The Bell Inn
Church Lane, Iden, Rye, East Sussex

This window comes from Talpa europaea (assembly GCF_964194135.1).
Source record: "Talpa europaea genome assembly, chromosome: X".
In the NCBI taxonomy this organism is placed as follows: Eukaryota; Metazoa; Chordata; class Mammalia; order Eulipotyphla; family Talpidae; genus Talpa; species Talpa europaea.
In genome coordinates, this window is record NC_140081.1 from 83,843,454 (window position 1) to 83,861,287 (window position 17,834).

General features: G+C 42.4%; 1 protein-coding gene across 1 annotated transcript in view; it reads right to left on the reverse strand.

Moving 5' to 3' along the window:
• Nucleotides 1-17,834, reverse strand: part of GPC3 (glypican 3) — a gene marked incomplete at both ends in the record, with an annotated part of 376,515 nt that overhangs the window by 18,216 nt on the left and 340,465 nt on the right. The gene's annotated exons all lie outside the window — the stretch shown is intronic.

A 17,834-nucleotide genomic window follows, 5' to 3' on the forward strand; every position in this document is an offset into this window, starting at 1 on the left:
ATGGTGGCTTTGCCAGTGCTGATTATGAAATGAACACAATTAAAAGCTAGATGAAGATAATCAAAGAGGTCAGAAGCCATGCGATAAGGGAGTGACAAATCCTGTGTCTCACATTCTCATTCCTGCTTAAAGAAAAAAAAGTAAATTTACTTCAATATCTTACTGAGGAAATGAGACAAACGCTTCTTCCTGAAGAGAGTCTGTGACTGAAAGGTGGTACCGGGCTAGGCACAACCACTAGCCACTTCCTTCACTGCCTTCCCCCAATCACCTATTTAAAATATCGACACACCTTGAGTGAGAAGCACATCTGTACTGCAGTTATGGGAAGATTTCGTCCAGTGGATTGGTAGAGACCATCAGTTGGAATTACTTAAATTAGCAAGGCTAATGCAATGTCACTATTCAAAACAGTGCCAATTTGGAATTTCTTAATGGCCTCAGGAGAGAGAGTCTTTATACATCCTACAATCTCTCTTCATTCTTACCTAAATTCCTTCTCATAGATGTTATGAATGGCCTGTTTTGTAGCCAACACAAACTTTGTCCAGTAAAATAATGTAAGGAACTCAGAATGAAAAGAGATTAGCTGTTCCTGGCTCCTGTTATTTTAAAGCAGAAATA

Almost one thousand years old, the Bell was standing here as a hospice when the Norman Conquest began. Monks ran it as a hostel for pilgrims and Christian brothers. There are two ghosts here. One, observers have seen, in the men’s lavatory. It, observers see, to glide out through a wall. At one time, there had been an external door at this point, although it is difficult to find now. The second ghost is a middle-aged man. Observers have seen him in the dining area, beside the fireplace. Another common sighting over the years has been that of a Royalist cavalier from the English Civil War, complete with his horse in the grounds of the Bell Inn. There are records that a tunnel existed between the inn and the church and employed by local smugglers. During several nights, when the pub is closed, beer barrels, listeners hear, rolling around in the cellar. When employees check the cellar in the morning, some entity or other has rearranged the beer barrels.